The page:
Tesla Motors (NASDAQ:TSLA) has had a long-standing partnership with Daimler (NASDAQOTH:DDAIF), the German automaker that lays claim to the Mercedes Benz brand. Going as far back as 2008, Daimler and Tesla have been collaborating on powertrain, battery, and charger development for the electric drives of Daimler subsidiary Smart's fortwo model. Development commenced in 2009, and the cohorts have played nicely together.
An interesting stake
Daimler has a history of relying on Tesla's technology for its electric fleet. From May 2009 through December 2012 Tesla provided Daimler with 2,700 battery packs and chargers. In 2010, the companies entered into an arrangement in which Tesla would develop and produce the battery pack and charger for Daimler's A-class electric vehicles, which were introduced to the European market in 2011. It's not only passenger cars that Daimler has entrusted Tesla to supply EV components for, it's also for the German company's electric delivery vans for its Freightliner affiliate.
Burning both ends
Upon completion of the Smart fortwo and A-Class EV-component development, production, and delivery, Tesla began to develop the full-electric power train for the B-Class Mercedes-Benz vehicle. This production agreement was entered into in July 2013. Tesla expects to complete a substantial portion of the agreed-upon development services early this year, and will commence production of the EV components soon after.
So what does this history tell us about Tesla's future? Daimler has already expressed its desire to expand its partnership with the electric-car maker. Bodo Uebber, Daimler's CFO, said that they are intent on finding new opportunities for cooperation with Tesla. Considering the potential Daimler sees in its next-generation compacts (the company views this market as crucial to its growth), there could be even greater partnership potential ahead.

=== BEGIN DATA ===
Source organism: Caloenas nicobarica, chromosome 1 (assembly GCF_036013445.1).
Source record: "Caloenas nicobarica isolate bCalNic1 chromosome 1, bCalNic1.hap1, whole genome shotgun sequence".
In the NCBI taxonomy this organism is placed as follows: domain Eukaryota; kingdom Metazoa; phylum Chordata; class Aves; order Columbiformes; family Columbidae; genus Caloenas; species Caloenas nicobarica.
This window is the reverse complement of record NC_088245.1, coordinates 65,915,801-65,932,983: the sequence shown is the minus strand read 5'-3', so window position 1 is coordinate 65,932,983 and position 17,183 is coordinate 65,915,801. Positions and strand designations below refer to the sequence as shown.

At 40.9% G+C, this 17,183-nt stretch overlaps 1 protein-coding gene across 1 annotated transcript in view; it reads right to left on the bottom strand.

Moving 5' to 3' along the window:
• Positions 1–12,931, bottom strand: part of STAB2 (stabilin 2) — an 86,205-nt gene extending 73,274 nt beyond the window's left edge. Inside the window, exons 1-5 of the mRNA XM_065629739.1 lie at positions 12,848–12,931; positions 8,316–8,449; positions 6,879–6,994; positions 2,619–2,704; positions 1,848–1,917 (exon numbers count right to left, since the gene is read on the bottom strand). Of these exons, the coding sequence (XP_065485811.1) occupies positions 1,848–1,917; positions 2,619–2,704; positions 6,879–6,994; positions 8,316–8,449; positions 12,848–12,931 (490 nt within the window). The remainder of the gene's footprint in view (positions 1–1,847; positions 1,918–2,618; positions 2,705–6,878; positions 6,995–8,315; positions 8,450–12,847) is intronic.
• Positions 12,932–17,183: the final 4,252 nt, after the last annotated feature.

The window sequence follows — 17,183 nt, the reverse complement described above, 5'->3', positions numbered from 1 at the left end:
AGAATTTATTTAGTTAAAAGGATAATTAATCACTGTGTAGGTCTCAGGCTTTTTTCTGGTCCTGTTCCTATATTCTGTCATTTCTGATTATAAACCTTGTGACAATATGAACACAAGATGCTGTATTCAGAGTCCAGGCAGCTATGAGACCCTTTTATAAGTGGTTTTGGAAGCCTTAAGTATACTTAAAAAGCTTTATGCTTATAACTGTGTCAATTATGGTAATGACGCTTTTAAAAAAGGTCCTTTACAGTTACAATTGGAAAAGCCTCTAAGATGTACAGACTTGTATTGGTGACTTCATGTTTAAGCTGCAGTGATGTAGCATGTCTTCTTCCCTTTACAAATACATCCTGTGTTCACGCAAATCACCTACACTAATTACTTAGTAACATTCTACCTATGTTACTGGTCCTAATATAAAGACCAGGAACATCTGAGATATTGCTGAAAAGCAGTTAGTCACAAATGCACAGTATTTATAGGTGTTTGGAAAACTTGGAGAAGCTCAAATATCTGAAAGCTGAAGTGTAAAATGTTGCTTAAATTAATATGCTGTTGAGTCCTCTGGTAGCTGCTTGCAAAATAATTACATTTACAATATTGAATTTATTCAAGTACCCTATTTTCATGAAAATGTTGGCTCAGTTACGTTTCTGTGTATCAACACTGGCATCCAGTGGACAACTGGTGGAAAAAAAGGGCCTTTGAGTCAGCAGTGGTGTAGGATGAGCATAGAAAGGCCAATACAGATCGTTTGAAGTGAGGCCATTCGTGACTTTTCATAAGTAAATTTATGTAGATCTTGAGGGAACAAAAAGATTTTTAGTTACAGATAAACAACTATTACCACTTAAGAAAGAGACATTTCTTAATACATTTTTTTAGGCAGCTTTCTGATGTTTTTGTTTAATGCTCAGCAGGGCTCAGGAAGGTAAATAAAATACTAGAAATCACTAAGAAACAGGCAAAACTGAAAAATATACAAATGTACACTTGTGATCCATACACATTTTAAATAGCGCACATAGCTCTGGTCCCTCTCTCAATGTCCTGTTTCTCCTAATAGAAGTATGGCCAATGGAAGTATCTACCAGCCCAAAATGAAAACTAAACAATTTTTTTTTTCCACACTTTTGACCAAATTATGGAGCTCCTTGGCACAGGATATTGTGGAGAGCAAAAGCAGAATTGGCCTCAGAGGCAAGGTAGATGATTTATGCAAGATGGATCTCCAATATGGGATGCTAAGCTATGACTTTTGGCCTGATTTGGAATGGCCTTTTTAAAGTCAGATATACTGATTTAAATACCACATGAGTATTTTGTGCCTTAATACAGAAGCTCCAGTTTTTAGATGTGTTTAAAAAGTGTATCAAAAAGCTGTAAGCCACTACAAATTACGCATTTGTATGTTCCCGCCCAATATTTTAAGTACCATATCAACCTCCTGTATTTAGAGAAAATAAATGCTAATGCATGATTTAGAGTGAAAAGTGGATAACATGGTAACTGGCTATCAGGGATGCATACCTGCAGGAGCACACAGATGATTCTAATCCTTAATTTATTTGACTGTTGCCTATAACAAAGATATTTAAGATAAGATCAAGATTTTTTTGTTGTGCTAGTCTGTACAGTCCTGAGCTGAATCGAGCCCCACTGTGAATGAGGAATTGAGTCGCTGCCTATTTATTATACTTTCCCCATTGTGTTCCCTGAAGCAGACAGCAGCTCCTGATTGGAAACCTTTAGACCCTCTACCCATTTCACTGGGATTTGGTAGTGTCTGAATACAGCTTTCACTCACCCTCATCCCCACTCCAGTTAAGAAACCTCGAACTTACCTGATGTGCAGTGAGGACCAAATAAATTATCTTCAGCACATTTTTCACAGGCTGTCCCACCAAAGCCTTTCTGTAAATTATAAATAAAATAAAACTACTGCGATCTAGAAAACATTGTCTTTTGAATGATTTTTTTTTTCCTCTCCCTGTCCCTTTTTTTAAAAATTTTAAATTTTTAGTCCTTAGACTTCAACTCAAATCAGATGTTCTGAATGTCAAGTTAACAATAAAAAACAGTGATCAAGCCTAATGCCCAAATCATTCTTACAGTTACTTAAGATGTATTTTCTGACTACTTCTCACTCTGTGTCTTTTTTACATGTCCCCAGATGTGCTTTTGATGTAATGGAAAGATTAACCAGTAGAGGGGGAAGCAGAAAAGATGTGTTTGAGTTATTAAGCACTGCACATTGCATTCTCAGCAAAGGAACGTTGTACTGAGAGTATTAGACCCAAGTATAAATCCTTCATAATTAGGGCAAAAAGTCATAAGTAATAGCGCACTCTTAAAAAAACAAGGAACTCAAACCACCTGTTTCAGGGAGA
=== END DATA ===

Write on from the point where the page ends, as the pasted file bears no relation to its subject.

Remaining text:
It's not just bits and pieces
Sure, its one thing for Tesla to have a history of supplying components to one of its most prominent competitors, its another thing all together when you consider that -- along with relying on Tesla for power trains, batteries, and chargers -- Daimler also has a stake in Tesla. As of last year the German automaker beneficially owned 4,867,929 shares of Tesla's common stock. Having equity in the electric-car maker just goes to show how much Daimler believes in Tesla's mission and growth potential.
Tesla isn't going to go easy on its German partner, in fact its gunning for Daimler's market share in China. Combined with BMW, Daimler's Mercedes-Benz brand has a hold on about 70% of China's annual $40 billion high-end-vehicle market. Tesla is swooping in, building out its Supercharger network, opening its most popular store in Bejing, and offering its Model S at a fair price. Daimler will have to balance its reliance on Tesla with its need to compete with the electric-car maker in a market with huge growth potential.
Tesla and its investors have a lot to gain from its partnership with Daimler, from future development deals to competitive marketing strategy -- it's a win-win situation for everyone involved.